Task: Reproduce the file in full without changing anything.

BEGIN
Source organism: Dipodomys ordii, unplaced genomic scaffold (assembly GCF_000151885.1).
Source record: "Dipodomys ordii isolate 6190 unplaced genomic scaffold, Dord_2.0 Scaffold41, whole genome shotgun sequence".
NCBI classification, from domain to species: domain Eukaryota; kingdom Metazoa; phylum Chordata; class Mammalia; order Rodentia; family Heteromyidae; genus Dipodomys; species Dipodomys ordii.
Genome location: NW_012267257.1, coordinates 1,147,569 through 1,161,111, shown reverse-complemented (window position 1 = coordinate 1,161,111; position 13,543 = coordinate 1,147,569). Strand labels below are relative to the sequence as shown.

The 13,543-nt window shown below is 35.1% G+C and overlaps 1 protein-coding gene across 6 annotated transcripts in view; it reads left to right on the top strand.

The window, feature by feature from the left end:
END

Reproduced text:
Source organism: Dipodomys ordii, unplaced genomic scaffold (assembly GCF_000151885.1).
Source record: "Dipodomys ordii isolate 6190 unplaced genomic scaffold, Dord_2.0 Scaffold41, whole genome shotgun sequence".
NCBI classification, from domain to species: domain Eukaryota; kingdom Metazoa; phylum Chordata; class Mammalia; order Rodentia; family Heteromyidae; genus Dipodomys; species Dipodomys ordii.
Genome location: NW_012267257.1, coordinates 1,147,569 through 1,161,111, shown reverse-complemented (window position 1 = coordinate 1,161,111; position 13,543 = coordinate 1,147,569). Strand labels below are relative to the sequence as shown.

The 13,543-nt window shown below is 35.1% G+C and overlaps 1 protein-coding gene across 6 annotated transcripts in view; it reads left to right on the top strand.

The window, feature by feature from the left end: